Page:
I was inspired to write this blog post thanks to New Cardigan’s Glam Blog Club October 2017 theme, “How I Ended Up Here”. When I saw the theme, I immediately thought: how did I end up co-writing a book, just a year after finally graduating from information management school? How did I get here? This post seeks to answer this question, and introduce a project I’ve been working on for the last year: a tome called Preserving Digital Materials (the third edition).
I am not a new professional in the strict sense of the phrase, having had a long-ish first career in television broadcasting. Writing the third edition of this book has been an apprenticeship on steroids – a great way to learn a lot about the important and exciting digital preservation field, in a very short time frame.
The short version of how I got here involves serendipity, luck, and perseverance. The perseverance part involved a meandering career change while still paying the bills with television work. I first studied teaching English as a foreign language, then professional writing, before settling on a Master of Information Management degree, with a lot of volunteering thrown in to help me best find my corner of the info universe. I love wrangling digital information, and I’ve always been fascinated by long-term thinking, so digital preservation is a perfect fit for me. As for serendipity and luck, one of my (many) volunteering gigs with the Australian Library Journal introduced me to then-editor Ross Harvey. When Ross was contemplating kicking off with the third edition of Preserving Digital Materials and looking for a co-author, I was in the right place at the right time. I was able to bring to the book different professional experience, and different ways of thinking – television is a colourful, competitive, and challenging world, with many transferable skills (collaboration and communication are two of the most immediate that come to mind).
The first two editions of this book were written by Ross. The first was based on interviews he undertook with Australian information professionals in the year 2005, thus it had a very national focus. The second edition in 2012 branched out further afield – it added various international projects and perspectives. It has been a fascinating experience, looking back over 17 years and seeing what has changed in the digital world – and what is still the same.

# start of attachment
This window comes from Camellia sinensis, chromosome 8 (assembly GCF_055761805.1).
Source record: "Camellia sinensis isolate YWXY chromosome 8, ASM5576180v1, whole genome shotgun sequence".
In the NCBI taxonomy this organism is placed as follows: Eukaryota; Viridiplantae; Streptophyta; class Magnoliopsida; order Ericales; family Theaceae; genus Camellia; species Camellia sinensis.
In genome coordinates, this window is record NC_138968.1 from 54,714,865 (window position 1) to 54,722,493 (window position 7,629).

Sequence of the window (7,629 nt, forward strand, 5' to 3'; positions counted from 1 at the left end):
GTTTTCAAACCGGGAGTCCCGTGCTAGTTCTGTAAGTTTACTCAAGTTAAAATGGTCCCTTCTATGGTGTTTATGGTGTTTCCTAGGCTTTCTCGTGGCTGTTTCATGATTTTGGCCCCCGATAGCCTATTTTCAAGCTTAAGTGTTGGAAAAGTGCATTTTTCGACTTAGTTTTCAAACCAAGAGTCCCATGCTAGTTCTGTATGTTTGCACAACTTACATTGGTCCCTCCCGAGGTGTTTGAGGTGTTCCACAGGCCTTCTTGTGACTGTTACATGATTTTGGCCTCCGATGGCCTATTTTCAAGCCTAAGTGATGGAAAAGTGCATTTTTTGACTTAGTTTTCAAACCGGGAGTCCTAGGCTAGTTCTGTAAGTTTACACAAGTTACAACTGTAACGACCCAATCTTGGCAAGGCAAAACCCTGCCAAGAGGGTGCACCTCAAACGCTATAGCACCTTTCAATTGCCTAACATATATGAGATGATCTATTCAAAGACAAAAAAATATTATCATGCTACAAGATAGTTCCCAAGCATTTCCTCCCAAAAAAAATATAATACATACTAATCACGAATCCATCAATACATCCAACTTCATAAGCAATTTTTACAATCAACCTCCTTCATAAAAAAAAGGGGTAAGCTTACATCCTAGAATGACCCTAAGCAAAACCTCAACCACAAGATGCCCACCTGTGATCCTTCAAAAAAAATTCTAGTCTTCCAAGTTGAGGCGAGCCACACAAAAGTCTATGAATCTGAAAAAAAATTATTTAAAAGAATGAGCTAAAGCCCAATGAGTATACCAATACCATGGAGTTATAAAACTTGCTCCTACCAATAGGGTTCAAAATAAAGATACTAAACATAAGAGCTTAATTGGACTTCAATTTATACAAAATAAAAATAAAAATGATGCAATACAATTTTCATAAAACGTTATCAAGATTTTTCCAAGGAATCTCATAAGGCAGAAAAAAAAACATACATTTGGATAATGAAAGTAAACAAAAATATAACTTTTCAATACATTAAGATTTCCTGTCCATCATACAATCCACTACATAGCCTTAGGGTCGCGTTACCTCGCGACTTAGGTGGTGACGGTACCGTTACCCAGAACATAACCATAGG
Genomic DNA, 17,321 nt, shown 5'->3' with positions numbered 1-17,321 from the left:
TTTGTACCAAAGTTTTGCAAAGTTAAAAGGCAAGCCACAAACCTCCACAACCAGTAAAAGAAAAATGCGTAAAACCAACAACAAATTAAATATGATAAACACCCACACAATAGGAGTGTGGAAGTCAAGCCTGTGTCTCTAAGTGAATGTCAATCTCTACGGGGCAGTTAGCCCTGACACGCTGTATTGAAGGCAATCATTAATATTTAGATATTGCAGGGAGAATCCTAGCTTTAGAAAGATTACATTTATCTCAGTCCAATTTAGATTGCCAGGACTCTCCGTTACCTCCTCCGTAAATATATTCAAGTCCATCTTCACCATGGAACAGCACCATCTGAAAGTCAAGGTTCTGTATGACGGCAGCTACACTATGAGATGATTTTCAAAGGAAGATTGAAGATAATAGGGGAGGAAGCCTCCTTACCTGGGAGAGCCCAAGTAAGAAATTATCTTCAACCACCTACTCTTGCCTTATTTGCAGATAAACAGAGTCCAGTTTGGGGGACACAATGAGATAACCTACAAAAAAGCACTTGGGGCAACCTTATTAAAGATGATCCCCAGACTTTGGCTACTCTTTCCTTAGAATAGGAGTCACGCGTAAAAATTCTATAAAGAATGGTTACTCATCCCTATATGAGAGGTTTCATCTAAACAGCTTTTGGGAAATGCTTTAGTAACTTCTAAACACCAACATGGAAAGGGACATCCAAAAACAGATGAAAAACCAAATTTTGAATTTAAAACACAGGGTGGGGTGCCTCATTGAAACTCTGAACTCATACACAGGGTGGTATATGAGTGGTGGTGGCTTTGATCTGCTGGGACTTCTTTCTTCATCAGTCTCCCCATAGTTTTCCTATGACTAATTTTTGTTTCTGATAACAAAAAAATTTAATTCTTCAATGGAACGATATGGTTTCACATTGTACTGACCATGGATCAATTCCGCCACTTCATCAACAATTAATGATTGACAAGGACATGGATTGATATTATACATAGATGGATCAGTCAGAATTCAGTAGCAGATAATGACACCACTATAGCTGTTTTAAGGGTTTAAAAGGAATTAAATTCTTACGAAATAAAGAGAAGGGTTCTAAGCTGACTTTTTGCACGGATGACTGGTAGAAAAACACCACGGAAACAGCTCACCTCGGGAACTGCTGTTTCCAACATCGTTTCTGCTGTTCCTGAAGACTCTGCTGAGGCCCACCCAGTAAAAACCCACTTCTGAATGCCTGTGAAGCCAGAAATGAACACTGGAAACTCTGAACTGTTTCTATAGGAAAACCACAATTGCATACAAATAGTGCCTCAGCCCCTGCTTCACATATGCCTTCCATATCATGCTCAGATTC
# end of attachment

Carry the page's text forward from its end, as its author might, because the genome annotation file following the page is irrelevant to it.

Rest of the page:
This third edition (to be published in March 2018 by US-based publisher Rowman & Littlefield) is an altogether different beast again. It has had a significant structural overhaul, and it is very internationally focussed. New stakeholders feature as a key focus, as digital preservation is no longer a niche area mainly of interest to cultural heritage institutions. New players are entering the scene and it is a welcome change, bringing many opportunities and also inevitable challenges. Initiatives such as International Digital Preservation Day from the Digital Preservation Coalition are increasingly publicly focussed, while still catering to the interests of traditional information organisations. Initiatives like these helpfully drive a positive digital preservation agenda to a wider range of people, and we have documented this changing paradigm in the book.
I very much hope this book is of use to both information professionals dealing with long-term management of digital materials, and others from different fields who are interested in learning more about the importance of stewarding digital materials into the future.
Another big thank you goes out to all my friends and family who put up with me during this process and are still hanging around. I promise one day soon I will have a social life again. Unless the fourth edition of this book needs writing a lot sooner than expected…